Choose comfortable, supportive chairs (preferably ones that are adjustable). Don’t let manipulative advertisement tactics lure you into buying a fancy and expensive chair that doesn’t fit you. The best chair for you is the one you feel best in while sitting and working.

Try changing the position of your body on a regular basis, alternating between sitting and standing while you work, and take more frequent breaks (even during sessions of 2 - 4 hours).

Think about client positioning. Try to find a position that is comfortable for both you and your client, and try to change it from time to time, if possible. Remember that when clients feel more comfortable, they become more relaxed, pain connected with anxiety decreases and client movement during the tattooing is reduced (and that’s always a good thing…).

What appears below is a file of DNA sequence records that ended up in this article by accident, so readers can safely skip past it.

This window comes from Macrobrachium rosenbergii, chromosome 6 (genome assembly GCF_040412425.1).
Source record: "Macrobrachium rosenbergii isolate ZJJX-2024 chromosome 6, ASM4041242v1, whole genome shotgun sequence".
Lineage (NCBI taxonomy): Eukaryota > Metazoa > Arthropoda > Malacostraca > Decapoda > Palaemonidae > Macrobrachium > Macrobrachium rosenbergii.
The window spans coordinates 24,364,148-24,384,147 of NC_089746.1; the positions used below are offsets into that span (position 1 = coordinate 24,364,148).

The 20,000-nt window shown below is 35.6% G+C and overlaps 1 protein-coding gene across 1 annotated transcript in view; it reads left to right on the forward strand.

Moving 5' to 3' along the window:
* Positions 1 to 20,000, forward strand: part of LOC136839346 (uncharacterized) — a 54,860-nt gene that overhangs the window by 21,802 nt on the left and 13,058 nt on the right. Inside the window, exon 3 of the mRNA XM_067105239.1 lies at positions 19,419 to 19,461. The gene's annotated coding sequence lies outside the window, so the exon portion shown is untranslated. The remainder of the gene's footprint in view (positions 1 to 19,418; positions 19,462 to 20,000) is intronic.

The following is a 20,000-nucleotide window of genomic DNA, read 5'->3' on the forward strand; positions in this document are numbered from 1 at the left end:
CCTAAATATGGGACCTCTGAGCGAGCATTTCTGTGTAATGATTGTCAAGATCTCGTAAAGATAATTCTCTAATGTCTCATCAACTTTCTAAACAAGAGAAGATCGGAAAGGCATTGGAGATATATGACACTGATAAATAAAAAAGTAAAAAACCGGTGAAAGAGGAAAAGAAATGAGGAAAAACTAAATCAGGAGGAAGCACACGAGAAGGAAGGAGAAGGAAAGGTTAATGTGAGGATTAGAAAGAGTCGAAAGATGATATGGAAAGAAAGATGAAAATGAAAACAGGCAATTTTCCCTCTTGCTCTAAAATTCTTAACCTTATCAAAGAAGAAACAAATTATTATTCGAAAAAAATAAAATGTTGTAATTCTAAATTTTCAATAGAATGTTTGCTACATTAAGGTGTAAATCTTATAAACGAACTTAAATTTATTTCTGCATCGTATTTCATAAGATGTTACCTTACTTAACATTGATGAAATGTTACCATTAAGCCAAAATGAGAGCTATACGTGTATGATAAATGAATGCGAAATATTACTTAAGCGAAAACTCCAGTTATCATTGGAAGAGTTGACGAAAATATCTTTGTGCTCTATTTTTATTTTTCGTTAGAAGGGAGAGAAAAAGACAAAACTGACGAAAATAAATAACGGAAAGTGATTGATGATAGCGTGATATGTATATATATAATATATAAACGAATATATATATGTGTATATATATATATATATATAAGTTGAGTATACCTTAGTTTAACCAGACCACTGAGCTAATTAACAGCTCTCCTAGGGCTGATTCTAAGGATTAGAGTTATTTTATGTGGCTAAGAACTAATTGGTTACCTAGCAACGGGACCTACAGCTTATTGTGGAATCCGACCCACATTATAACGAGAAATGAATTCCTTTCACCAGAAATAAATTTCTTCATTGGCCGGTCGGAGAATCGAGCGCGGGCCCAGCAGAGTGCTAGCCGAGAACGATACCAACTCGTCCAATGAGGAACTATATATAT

But the best way reduce or prevent pain (the only way we have evidence for, in any case) is physical activity. Most of the time, it doesn’t even matter what kind of activity. It could be any general activity that increases blood flow and circulation, or a specific activity directed at some problem that needs special intention.

To sum up, the popularity of tattoos today leads to an increasing number of tattoo artists. Most of these artists are still young and have a lot of tattooing years ahead of them, so they need to consider the occupational risk factors related to musculoskeletal problems (as shown by past studies).
It’s important to understand that these problems are not the result of sitting or “bad posture”, but simply of being human… Try out some of the options I’ve mentioned to help you cope with these problems, like lighting, changing placement and chair (if needed…), taking more breaks and, most importantly – engaging in physical activity.

Want to hear more? Look up my seminars and lectures on the subject in some of the upcoming conventions around Europe.